for fawns reared by prime-age does, a situation where watchful mothers may more readily detect a predator's presence and rush to the fawn's aid when necessary. In this open habitat the fawn also might have a better chance of outrunning an attacking predator. Conversely, first-time mothers more often stashed their fawns in dense cover, probably leaving them to fend for themselves.
Furthermore, because nursing does commonly respond to the distress call of fawns other than their own, first-time mothers and their young may derive some unexpected help from nearby older does in fending off predators.
Regardless of the mother's age, handled or accidentally disturbed fawns traveled 2 to 3 times farther before rebedding when accompanied by the mother. Sometimes, fawns led by prime-age does traveled nearly one-half mile outside of their normal territory when disturbed. However,
fawns of younger does always rebedded within the mother's territory.
As part of this study, I tested the behavioral response of does to a simulated predator threat by alternately depositing coyote urine and distilled water (the control) near bedded radio-collared fawns. Then I relocated fawns the next morning to determine their movement distance between bed sites.
Only the fawns of prime-age does moved much further away in response to coyote urine versus the water (813 feet versus 403, respectively). Consequently, maternal guidance must have accounted for this difference, suggesting that the doe's maternal skills improve considerably with experience.
During our 6-year study, 43 (19 percent) of 226 newborn fawns died before 1 month of age, including 7 (18 percent) of 40 radio-collared fawns. We found 14 dead fawns, 4 were killed by black bears, 4 were abandoned by the mothers, 3 died in accidents (including 2 drownings), 2 were stillborn, and 1 died of unknown cause.
Fawn losses averaged 32 percent for 3 years when bears were present in the enclosure, compared to 10 percent mortality when these predators were absent. In other words, bears apparently killed about 22 percent of the fawns. Interestingly, prime-age does lost only slightly more fawns when bears were present versus absent (17 percent and 11 percent, respectively). However 2- and 3-year-old mothers suffered heavier fawn mortality when bears were present (32 percent and 58 percent, respectively), versus absent (13 percent and 4 percent, respectively).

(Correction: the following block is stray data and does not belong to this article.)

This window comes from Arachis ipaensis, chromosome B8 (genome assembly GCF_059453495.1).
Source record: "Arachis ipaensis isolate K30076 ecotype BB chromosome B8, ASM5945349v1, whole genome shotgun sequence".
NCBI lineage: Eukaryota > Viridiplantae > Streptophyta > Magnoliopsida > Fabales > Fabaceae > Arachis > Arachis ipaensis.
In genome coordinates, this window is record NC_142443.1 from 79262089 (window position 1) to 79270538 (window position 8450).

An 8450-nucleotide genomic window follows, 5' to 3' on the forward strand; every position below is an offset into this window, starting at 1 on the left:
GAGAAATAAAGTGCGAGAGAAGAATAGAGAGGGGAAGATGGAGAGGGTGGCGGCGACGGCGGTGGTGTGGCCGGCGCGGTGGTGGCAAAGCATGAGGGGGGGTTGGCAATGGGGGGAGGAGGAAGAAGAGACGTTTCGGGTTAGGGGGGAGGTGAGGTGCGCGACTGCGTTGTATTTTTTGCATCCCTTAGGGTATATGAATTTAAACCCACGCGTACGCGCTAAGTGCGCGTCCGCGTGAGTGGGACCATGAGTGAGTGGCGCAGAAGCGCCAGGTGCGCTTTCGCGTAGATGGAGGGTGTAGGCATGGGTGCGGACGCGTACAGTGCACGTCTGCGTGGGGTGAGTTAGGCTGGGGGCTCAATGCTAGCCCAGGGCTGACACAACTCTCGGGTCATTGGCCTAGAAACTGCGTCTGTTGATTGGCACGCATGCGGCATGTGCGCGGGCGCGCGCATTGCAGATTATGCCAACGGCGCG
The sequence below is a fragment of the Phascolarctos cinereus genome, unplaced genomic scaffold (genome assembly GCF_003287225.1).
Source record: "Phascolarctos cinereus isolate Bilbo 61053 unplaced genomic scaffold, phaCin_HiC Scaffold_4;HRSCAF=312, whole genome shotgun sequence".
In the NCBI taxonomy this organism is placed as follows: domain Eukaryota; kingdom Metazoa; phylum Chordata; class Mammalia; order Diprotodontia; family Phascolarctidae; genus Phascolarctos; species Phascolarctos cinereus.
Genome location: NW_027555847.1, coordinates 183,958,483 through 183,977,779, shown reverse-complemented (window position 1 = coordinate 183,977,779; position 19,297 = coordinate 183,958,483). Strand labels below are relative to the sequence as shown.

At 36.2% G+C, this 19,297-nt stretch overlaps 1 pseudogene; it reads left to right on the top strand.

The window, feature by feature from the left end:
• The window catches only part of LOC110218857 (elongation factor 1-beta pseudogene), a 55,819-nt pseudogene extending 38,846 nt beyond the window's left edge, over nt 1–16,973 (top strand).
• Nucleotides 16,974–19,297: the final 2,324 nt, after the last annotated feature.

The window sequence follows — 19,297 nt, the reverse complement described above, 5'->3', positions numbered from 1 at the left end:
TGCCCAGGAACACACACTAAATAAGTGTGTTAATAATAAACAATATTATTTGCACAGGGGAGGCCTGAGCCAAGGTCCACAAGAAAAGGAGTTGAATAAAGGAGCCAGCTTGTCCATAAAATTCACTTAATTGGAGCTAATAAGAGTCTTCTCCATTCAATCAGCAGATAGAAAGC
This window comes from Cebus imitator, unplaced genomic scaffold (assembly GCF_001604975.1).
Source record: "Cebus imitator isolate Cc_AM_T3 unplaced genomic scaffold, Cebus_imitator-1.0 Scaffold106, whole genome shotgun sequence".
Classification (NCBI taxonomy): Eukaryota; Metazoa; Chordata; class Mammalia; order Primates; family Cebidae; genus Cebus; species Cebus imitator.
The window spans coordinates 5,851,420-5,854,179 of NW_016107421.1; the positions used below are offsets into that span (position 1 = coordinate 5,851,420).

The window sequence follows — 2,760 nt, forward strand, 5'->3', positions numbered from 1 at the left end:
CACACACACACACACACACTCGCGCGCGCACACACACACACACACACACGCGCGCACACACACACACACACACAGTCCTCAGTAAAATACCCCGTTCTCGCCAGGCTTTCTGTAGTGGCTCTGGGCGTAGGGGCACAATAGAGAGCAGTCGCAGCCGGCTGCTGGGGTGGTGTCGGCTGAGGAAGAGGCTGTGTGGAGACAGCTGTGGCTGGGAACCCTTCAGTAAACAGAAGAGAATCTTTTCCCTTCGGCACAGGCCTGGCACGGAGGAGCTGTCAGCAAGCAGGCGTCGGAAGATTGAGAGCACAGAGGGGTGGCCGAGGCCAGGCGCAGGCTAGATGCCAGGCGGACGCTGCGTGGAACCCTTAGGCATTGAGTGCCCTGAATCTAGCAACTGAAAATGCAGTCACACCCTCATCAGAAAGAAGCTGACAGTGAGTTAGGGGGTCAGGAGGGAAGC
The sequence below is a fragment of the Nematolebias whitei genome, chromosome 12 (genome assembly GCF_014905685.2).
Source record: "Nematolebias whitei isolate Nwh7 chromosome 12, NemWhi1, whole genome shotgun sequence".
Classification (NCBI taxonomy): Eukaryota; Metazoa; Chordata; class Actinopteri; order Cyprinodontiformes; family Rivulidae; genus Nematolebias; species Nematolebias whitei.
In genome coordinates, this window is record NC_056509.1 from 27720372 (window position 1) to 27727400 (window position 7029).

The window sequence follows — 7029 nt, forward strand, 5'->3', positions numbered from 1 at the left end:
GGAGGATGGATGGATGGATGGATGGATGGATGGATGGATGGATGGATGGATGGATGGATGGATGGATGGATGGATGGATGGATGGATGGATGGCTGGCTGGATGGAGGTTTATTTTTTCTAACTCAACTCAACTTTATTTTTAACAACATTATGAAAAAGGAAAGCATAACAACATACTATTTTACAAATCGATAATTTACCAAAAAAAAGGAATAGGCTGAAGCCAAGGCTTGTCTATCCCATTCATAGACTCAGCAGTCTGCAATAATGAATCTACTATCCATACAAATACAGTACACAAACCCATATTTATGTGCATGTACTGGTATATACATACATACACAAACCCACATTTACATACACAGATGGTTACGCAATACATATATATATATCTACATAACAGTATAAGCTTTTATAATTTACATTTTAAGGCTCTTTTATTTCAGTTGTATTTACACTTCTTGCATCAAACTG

These findings also hint that outright defense of fawns by multiple does (including the experienced matriarch) lessens predation and lowers newborn fawn mortality rates for first-time mothers. By comparison, the dispersing 3-year-old doe has less chance of such matriarchal support in fending off predators and runs the risk of greater fawn loss.
Other Social Effects
In whitetails, maternal success largely determines the young doe's social standing in the herd. Those who fail to rear their first fawns revert to subordinate yearling behavior by seeking their mother's leadership.
Since such domination has potential physiological and reproductive consequences, I examined the performance of 73 young does in detail during their first and second breeding seasons; 55 successfully reared their first litter whereas 18 failed.
Although there were no differences in physical condition or breeding history among does at yearling age, certain aspects of their performance differed when they were 2.5 years old. For example, although the two groups were equally productivity, the maternally unsuccessful does bred later as compared to the successful mothers during their second breeding season (25 November versus 17 November, respectively). Does that failed to raise their first litter also bore more male progeny the second season, as compared to the successful mothers (64.7 percent males versus 38.9 percent males, respectively).
These differences undoubtedly have adaptive significance. Because a successful 2-year-old doe tends to disperse to new range to raise her second litter, it is important for her to give birth early in the season so as to claim a favorable fawning territory. Giving birth to female progeny also enables her to form her own family group.
In contrast, the unsuccessful 2-year-old doe quite likely remains on ancestral range for another year. The delayed birth of her second litter and tendency to conceive males (which ultimately disperse) would minimize future competition with the matriarch for territorial fawning space.
Nutrition clearly sets the doe's reproductive schedule. Sometimes, however, social factors and learning behavior can be just as important in governing newborn fawn survival prospects.
Our findings indicate that the newborn fawn's bedsite habitat, movement patterns, social and/or spatial relationships, and evasive tactics when threatened by predators are largely maternally controlled. Because a doe's fawn-rearing skills improve with experience, older mothers are more successful than younger ones, especially when social crowding or predation seriously threatens newborn fawn survival. Regardless of prevailing environmental constraints, maximum fawn-rearing success will occur when physically mature, maternally experienced does comprise the bulk of the breeding herd.